Fibonacci Clock


A while ago I was contacted by Philippe Chretien who had invented a “Fibonacci Clock” and asked if I would be interested in helping him fun his Kickstarter campaign to develop and manufacture them. It was amazing how quickly he raced passed his funding goal and raised over $181,000.

Philippe’s Fibonacci Clock seemed to strike a geeky chord in all of us. Telling time by using the mathematical Fibonacci Sequence is both beautiful and absurd! Briefly, the clock has no numbers, only values related to changing colored squares. It changes every five minutes and requires you to do a bit of simple arithmetic to determine the time.

It’s a great conversation piece and has several display modes so you can use it as a cool high-tech lava lamp, randomly morphing colors, if you prefer. Philippe is taking orders for his next round of clocks. You can get it as a complete kit with a CNC cut wooden enclosure, or just get the electronics and build your own box. Frankly, this would be a perfect CNC project: making all the little grooves by hand is a bit challenging. Nevertheless, here’s how I did it.

Making a custom enclosure

I wanted to use up some curly redwood I’ve had in the shop for a long time. To make the four sides of the enclosure, I cut the pieces with 45° bevels on their ends so I could build the box using miter joints.


There are a lot of precise slots to cut on the insides of the box for the dividers to slide into.  (A CNC would be so useful here!) Of course, I used my table saw. This mainly requires carefully planning how to cut them, in what order, and running a lot of tests. In the plans I have included lots of measurements to help out. It is also extremely important to mark the orientation of each board so you don’t get them confused.


I used very thin 1/8″ (3mm) plywood for the dividers. My regular saw blade was slightly too thin, so I used a blade from my dado set which gave me a perfect fit.


The it was just a matter of setting the blade to cut through about half the thickness of the wood and making the grooves, triple-checking my measurements each time.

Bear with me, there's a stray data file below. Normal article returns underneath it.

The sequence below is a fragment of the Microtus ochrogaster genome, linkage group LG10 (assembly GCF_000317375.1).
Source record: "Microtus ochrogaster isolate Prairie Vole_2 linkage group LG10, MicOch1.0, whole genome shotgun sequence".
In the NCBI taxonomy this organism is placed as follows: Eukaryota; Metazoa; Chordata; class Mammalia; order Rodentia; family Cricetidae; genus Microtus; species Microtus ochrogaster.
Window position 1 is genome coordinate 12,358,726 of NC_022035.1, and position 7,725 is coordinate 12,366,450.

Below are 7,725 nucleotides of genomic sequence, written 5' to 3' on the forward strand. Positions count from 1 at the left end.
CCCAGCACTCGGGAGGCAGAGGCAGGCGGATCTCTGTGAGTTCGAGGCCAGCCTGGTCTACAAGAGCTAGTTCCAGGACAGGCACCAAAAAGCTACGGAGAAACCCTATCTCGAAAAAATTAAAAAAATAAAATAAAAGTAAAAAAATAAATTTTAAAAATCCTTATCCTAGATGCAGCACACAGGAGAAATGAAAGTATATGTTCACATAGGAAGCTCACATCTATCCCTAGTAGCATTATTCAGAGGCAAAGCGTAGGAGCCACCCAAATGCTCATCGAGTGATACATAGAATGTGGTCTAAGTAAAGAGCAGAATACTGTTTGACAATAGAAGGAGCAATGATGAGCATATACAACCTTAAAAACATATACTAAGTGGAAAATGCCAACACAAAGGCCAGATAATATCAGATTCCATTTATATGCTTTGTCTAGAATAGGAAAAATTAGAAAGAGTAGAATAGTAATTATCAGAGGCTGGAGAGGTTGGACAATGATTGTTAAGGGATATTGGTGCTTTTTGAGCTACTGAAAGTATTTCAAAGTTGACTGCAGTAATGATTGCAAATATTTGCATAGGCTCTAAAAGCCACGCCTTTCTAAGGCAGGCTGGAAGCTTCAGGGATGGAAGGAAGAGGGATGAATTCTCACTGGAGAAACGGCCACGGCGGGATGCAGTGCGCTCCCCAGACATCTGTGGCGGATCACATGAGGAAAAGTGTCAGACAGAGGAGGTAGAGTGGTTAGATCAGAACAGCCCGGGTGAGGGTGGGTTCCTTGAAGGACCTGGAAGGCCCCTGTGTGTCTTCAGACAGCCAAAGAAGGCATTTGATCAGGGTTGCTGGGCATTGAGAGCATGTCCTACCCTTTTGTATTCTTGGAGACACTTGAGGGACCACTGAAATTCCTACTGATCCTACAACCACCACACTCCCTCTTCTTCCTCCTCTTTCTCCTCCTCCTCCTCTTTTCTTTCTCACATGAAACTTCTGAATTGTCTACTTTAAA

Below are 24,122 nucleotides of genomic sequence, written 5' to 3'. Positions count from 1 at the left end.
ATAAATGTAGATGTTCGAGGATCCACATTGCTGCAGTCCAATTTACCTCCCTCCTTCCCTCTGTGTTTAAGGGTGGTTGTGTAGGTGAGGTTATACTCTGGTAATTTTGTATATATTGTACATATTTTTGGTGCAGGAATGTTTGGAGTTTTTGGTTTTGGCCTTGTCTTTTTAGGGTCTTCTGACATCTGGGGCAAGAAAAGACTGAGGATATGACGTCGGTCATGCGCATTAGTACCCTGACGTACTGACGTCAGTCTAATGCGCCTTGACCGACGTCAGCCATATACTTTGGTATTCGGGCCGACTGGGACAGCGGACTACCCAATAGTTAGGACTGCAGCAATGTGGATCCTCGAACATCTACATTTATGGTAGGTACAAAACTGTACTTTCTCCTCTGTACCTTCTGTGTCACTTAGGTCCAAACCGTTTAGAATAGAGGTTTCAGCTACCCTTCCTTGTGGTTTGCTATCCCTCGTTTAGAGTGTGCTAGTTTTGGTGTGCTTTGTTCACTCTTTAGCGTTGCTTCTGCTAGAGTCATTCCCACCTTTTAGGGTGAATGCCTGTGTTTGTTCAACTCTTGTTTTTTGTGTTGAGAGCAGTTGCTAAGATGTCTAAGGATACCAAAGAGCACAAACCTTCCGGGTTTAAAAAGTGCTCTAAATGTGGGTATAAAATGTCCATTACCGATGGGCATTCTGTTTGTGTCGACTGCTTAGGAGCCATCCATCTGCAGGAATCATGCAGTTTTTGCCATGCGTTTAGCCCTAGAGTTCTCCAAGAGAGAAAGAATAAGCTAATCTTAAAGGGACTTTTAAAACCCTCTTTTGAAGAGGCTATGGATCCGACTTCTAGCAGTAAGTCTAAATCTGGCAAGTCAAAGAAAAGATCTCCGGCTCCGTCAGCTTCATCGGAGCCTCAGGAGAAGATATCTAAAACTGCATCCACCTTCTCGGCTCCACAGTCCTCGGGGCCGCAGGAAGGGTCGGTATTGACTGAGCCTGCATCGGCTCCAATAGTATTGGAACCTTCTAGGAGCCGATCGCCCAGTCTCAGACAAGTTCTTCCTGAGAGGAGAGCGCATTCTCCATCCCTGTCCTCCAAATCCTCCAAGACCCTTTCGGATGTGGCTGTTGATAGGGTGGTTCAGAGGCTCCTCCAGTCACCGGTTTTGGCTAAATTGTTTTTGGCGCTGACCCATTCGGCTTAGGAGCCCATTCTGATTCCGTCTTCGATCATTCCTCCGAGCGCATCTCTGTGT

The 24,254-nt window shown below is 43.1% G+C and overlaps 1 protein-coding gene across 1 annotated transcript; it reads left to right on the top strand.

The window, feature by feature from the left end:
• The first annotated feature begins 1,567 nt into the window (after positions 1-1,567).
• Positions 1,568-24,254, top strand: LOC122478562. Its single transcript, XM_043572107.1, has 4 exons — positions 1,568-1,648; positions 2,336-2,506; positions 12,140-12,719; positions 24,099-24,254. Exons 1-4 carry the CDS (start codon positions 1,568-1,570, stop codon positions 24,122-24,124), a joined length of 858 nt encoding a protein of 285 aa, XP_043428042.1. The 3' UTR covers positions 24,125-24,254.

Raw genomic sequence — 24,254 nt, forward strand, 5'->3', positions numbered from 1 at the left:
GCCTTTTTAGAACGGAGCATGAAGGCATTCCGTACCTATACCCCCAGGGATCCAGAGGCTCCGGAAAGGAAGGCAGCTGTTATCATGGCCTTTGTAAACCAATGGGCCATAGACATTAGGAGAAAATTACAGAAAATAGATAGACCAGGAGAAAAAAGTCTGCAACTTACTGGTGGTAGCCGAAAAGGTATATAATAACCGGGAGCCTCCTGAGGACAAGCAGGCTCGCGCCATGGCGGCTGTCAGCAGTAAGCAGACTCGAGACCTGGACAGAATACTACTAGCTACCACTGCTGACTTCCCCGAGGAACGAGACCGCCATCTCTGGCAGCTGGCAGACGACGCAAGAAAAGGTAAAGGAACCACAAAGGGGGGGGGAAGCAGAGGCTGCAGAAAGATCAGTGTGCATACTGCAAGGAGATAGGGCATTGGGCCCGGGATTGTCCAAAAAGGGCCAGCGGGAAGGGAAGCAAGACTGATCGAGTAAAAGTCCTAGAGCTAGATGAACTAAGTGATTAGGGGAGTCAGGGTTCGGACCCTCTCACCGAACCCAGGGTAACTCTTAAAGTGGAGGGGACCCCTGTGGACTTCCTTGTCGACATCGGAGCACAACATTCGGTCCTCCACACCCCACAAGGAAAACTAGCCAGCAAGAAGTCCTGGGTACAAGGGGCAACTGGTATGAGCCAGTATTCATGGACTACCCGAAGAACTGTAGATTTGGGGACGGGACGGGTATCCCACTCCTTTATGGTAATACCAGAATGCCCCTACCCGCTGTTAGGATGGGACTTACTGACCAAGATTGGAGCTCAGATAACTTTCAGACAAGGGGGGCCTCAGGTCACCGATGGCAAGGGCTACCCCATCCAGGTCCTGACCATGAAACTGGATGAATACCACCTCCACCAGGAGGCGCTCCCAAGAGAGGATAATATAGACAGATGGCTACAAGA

I also cut rabbets along the two long edges of each board to hold the back panel and the front, plexiglass panel. Once all this was done, I dry-assembled the enclosure, holding it together with a strap clamp. Then, I marked where I would need to cut the back plywood panel to fit into the rabbets.



Using my table saw, I cut the rear plywood panel, the center plywood panel (which holds the lights), and the translucent acrylic (Plexiglas) for the front.


Cutting the thin dividers to fit into the slots on the sides is easy.


Cutting grooves in 1/8″ material is not easy! Lots of testing to ensure they are about 1/16″ (1.5 mm) deep. (Did I mention how much easier this project would be with a CNC?)


Eventually I got everything to fit! Then I traced squares on the center panel so I would be able to tell where I needed to drill holes for the lights.




Hooking up the circuit board is easy. Just three wires to screw in.



I cut a rectangular hole in the back panel for the four buttons to fit through.


As it turned out, the 1/8″ plywood was too thin and the circuit board wouldn’t seat properly.


So I used 1/4″ (6mm) plywood and cut away parts of its surface to allow for the irregular surface of the circuit board.



Next, I glued the box together, using glue on the miters. The light panel just floats in the slots without any glue. I also glued in the little dividers.




Darkening the edges of the dividers with a marker will make the divisions between the squares stand out better behind the translucent Plexiglas.


After spraying several coats of lacquer on the box, I popped the LEDs into place and screwed the back on.



Finally, I glued the translucent acrylic into the front rabbet using just a few drops of all purpose adhesive.



But how do you tell time with the Fibonacci Clock?

No worries, Philippe included a handy card in the kit. It’s not difficult, and it actually kind of fun! As a former homeschooling dad, this would make a great learning tool for kids.



How to tell time with the Fibonacci Clock

fibonacci clock 2


Note: my plans are based on Philippe’s original Sketchup drawing and modified to fit my situation. They are not perfect. I suggest you review his plans if you want to make your own enclosure. All of Philippe’s materials are open source and can be downloaded here.


  1. This design is spectacular! You definitely know how to keep a reader entertained. Between your wit and your videos, I was almost moved to start my own blog (well, almost…HaHa!) Wonderful job. I really enjoyed what you had to say, and more than that, how you presented it. Too cool!


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